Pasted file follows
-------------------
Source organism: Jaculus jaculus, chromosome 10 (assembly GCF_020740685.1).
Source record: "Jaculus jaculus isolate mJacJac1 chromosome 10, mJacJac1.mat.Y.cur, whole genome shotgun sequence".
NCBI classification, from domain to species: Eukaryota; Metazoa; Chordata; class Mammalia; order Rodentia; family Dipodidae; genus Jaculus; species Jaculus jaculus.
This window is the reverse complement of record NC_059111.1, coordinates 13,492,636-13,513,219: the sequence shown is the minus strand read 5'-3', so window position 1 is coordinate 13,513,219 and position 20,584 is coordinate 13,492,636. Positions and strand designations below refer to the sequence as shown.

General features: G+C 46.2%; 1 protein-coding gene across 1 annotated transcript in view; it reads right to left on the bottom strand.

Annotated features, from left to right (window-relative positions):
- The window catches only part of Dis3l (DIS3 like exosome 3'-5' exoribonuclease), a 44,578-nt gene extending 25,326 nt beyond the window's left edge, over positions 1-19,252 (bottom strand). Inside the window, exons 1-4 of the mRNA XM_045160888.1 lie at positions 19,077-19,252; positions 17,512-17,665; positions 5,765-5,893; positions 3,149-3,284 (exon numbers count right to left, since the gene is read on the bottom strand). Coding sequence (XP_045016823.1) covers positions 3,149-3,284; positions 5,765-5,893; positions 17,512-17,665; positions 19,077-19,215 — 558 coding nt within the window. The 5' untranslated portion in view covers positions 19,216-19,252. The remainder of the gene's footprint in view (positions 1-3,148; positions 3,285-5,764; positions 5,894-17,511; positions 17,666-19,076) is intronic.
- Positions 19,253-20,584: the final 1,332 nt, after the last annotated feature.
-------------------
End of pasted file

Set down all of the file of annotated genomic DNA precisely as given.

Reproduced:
Source organism: Jaculus jaculus, chromosome 10 (assembly GCF_020740685.1).
Source record: "Jaculus jaculus isolate mJacJac1 chromosome 10, mJacJac1.mat.Y.cur, whole genome shotgun sequence".
NCBI classification, from domain to species: Eukaryota; Metazoa; Chordata; class Mammalia; order Rodentia; family Dipodidae; genus Jaculus; species Jaculus jaculus.
This window is the reverse complement of record NC_059111.1, coordinates 13,492,636-13,513,219: the sequence shown is the minus strand read 5'-3', so window position 1 is coordinate 13,513,219 and position 20,584 is coordinate 13,492,636. Positions and strand designations below refer to the sequence as shown.

General features: G+C 46.2%; 1 protein-coding gene across 1 annotated transcript in view; it reads right to left on the bottom strand.

Annotated features, from left to right (window-relative positions):
- The window catches only part of Dis3l (DIS3 like exosome 3'-5' exoribonuclease), a 44,578-nt gene extending 25,326 nt beyond the window's left edge, over positions 1-19,252 (bottom strand). Inside the window, exons 1-4 of the mRNA XM_045160888.1 lie at positions 19,077-19,252; positions 17,512-17,665; positions 5,765-5,893; positions 3,149-3,284 (exon numbers count right to left, since the gene is read on the bottom strand). Coding sequence (XP_045016823.1) covers positions 3,149-3,284; positions 5,765-5,893; positions 17,512-17,665; positions 19,077-19,215 — 558 coding nt within the window. The 5' untranslated portion in view covers positions 19,216-19,252. The remainder of the gene's footprint in view (positions 1-3,148; positions 3,285-5,764; positions 5,894-17,511; positions 17,666-19,076) is intronic.
- Positions 19,253-20,584: the final 1,332 nt, after the last annotated feature.